But on the creation/evolution debate, consider this: Darwin basically convinced himself that evolution was not possible. Also consider that if someone came up to you and asked what is more feasible: a first cause of an event, or a first theory of an event, most people will take the cause. Why? Because by definition, the cause is much more of a certainty than a theory is. Keep in mind that there are zero scientific principles which support evolution. But there are a whole host of scientific principles which support the after-effects of creationism. Notice I did not say creation itself. Why? Because we cannot re-produce creation in a laboratory. Neither can we reproduce evolution. But we can fully demonstrate that each "theory" about evolution is false. The tests are reproducible. So in the end, it comes down to this -- you have a first cause (creation) which is not reproduceable but which has after-effects which we can verify (and thus the first cause must be taken on faith), or you have a first theory (evolution) where we already know that the very "principles" supporting it can be demonstrated to be false (and thus you must take it on faith that contrary to the observable laws of science, it still happened). So it is really a question of faith. Where is your faith placed? And for that matter, what is faith but the tenant of a religion, i.e., the concept that you will believe in an orderly system of principles which guide your life (be they self-serving, God-serving, or whatnot). Thus evolution is at the level of a religion (organized belief system), just as creationism is the foundation of several religions, including Christianity.

Many would argue that it takes more faith to believe in evolution than in creationism. Why? Because you have to believe contrary to the observable laws of science to believe evolution, and in order to believe creationism, you only have to believe what science has already observed to be true.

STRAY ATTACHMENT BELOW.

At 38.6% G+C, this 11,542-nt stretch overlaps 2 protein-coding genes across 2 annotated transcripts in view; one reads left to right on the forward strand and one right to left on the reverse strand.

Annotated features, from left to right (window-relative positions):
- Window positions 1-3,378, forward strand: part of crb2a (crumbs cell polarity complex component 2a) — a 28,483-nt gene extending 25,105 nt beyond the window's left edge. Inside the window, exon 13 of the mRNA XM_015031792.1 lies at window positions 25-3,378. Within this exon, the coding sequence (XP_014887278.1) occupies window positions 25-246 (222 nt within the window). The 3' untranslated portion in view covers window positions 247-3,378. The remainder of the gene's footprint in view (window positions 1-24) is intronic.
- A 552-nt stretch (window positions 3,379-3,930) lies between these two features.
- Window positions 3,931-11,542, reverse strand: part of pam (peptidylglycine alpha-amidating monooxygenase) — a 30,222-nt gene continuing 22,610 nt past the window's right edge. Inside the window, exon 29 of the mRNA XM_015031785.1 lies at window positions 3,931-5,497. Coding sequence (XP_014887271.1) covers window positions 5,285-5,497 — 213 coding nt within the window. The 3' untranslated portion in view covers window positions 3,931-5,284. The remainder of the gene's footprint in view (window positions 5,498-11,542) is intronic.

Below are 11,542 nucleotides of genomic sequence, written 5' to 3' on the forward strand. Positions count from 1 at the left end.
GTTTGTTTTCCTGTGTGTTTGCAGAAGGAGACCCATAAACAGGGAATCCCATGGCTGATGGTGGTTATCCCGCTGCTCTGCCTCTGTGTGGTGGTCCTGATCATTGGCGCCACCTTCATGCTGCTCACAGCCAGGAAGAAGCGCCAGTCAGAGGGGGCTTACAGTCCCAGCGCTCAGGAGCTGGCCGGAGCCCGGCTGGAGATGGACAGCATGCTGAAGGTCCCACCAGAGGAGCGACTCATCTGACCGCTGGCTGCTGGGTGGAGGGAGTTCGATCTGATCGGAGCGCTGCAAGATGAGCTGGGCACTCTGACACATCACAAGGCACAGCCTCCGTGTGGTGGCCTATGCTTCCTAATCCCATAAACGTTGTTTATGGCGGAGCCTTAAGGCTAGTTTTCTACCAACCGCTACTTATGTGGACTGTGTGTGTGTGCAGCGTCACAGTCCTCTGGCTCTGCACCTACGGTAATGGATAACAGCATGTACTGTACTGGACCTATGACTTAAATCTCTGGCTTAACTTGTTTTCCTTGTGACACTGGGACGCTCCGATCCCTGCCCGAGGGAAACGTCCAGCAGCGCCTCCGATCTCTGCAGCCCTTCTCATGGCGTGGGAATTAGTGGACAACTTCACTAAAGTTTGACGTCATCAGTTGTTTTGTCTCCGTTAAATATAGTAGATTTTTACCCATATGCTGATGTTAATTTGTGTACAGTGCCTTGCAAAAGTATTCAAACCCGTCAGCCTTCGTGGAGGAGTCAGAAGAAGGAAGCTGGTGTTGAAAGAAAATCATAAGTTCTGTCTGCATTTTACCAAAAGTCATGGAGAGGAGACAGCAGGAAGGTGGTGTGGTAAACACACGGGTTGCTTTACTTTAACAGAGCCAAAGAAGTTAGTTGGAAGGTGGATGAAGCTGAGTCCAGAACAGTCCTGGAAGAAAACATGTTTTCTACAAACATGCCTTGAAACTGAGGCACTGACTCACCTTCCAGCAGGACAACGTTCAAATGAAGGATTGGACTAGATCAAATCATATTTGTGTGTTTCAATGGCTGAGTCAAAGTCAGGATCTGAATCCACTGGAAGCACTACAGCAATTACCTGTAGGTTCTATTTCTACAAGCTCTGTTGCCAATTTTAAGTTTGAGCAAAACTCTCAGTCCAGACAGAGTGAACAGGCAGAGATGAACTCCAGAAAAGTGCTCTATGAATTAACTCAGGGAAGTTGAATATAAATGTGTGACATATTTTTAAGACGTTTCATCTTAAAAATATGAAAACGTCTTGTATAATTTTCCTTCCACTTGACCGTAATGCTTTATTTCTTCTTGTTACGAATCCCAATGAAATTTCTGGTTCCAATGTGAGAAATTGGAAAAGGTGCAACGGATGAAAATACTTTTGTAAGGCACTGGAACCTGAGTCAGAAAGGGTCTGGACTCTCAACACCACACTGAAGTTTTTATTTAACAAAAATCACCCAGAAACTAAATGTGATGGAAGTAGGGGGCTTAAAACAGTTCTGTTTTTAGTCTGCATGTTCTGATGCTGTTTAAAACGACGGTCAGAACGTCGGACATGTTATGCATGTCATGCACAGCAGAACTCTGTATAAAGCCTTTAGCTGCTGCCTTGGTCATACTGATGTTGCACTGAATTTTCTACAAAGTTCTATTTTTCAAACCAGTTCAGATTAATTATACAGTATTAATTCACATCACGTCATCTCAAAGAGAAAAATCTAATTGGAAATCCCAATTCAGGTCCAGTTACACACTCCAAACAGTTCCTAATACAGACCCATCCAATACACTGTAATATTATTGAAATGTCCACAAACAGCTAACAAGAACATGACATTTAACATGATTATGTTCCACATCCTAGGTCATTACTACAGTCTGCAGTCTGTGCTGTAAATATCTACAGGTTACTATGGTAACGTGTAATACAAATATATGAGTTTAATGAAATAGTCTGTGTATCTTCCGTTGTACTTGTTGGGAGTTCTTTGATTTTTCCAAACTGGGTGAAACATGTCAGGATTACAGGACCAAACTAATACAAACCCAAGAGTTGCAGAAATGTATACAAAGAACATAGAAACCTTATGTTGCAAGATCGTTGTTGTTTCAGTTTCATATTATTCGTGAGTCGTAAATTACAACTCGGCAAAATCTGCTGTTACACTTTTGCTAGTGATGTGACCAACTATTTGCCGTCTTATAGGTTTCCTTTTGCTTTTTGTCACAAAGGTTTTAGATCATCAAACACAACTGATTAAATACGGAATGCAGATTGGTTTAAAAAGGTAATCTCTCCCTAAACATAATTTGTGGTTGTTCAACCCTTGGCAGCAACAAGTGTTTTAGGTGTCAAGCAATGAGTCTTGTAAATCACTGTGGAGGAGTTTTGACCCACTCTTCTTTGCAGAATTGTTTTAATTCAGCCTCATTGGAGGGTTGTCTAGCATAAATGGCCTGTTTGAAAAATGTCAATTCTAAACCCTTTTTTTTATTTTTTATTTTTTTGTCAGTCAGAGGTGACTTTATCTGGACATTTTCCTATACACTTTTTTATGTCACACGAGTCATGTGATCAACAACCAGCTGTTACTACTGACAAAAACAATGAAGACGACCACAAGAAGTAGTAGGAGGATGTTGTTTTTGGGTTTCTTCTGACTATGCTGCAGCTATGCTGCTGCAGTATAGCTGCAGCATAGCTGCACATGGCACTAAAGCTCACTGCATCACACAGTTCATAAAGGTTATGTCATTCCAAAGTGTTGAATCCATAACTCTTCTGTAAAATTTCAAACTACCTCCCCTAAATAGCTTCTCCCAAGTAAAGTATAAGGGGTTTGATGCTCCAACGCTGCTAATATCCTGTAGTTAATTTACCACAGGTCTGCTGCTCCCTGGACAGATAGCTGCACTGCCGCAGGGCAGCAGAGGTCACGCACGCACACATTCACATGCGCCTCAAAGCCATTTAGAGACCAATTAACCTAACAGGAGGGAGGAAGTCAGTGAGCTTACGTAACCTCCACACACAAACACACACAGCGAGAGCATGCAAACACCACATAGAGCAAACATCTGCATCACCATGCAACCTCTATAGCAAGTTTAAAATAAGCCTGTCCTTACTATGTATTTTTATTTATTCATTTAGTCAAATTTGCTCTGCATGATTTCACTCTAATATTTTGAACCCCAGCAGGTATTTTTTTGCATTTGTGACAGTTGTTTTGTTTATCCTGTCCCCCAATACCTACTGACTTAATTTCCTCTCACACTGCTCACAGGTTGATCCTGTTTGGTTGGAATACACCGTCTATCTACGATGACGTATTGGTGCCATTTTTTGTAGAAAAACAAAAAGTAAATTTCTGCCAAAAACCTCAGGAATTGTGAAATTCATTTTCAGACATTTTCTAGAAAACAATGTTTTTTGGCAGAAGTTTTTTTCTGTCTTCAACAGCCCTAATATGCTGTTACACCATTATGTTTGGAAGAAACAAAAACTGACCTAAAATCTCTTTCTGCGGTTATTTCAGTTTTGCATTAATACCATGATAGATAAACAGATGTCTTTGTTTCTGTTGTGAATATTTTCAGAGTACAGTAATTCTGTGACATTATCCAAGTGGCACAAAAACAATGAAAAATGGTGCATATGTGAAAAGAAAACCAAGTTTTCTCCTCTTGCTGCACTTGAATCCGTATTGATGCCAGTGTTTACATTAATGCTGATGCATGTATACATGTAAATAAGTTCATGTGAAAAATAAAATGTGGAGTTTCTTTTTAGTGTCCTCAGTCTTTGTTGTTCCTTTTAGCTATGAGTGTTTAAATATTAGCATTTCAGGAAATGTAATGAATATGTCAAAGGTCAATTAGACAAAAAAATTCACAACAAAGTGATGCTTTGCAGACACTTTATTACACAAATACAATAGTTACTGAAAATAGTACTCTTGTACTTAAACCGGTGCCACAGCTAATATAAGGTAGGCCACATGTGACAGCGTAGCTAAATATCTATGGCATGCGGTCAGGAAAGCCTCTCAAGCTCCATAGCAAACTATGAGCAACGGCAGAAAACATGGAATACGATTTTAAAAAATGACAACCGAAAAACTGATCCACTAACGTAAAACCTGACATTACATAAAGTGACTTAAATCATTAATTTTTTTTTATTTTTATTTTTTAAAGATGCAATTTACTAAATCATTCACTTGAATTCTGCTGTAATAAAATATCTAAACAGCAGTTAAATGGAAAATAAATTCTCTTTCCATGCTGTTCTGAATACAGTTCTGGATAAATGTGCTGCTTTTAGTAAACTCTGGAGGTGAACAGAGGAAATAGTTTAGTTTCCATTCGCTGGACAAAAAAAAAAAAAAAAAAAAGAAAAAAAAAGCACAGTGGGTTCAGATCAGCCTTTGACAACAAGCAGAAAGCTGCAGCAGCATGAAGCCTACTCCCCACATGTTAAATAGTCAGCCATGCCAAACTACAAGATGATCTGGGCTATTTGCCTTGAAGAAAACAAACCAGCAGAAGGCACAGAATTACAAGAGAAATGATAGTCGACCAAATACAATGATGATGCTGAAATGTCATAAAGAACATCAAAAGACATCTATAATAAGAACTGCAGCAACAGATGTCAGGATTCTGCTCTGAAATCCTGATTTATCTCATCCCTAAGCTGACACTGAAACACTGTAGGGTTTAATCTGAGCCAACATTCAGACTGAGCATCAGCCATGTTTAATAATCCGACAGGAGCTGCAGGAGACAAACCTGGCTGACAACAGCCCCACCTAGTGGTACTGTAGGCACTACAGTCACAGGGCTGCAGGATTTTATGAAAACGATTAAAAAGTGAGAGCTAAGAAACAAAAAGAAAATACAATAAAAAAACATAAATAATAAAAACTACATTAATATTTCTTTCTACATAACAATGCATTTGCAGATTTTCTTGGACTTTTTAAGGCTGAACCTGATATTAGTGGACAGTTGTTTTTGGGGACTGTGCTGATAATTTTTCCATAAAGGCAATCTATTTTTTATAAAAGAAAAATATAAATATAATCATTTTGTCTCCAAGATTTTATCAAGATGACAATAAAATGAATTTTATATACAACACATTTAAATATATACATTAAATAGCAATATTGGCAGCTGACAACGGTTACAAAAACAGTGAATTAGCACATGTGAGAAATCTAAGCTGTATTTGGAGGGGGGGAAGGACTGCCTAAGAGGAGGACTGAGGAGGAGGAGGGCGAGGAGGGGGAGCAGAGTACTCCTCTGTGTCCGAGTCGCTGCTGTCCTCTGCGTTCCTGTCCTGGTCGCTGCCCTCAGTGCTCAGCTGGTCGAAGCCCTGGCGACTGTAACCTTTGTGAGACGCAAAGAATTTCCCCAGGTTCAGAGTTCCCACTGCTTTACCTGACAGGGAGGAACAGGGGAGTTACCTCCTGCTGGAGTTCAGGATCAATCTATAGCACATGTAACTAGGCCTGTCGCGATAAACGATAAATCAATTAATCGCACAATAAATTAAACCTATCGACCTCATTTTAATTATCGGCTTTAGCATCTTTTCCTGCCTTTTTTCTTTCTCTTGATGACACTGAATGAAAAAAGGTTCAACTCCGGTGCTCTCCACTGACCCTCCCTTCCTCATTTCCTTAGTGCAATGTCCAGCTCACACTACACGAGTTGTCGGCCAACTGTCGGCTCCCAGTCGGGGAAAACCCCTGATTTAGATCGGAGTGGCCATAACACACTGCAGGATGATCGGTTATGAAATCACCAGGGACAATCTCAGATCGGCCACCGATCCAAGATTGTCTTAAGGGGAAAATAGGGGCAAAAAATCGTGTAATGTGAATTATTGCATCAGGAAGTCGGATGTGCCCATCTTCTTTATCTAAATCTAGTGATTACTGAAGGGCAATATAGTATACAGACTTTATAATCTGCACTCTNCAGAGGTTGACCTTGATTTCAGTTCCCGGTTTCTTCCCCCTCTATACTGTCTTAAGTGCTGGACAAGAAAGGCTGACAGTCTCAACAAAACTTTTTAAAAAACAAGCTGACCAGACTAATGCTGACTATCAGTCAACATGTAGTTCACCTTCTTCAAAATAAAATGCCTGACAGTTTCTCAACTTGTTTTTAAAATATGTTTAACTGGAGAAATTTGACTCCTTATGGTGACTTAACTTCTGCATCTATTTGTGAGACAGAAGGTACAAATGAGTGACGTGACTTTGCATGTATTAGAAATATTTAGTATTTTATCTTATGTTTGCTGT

Let me also add here that for anyone who claims to believe in a hybrid of these two options - you are selling yourself short, and you are wasting your own time. That is not a viable possibility. The universe cannot come into being by random chaos and also by organized scientific laws simultaneously. It simply makes no sense. The presupposition in both cases is that all things continue as they were previously. If you believe that is true, then you cannot say that chaos breeds anything but chaos. You also cannot say that order breeds disorder. Either the universe operates by orderly scientific laws or it doesn't. Take your pick....

Alli and Erik said...

ummmm...Randy, my husband "blogged" on your blog. I am so sorry!! :)

Randy said...

Neil, I'll be watching for your post on evidence. I'm glad you take the battle to the front!

Brooke, yep, that extra second made the year seem SO long...

Alli, not a problem. Maybe it was the cold meds getting to him, or the recovery from that cold... :)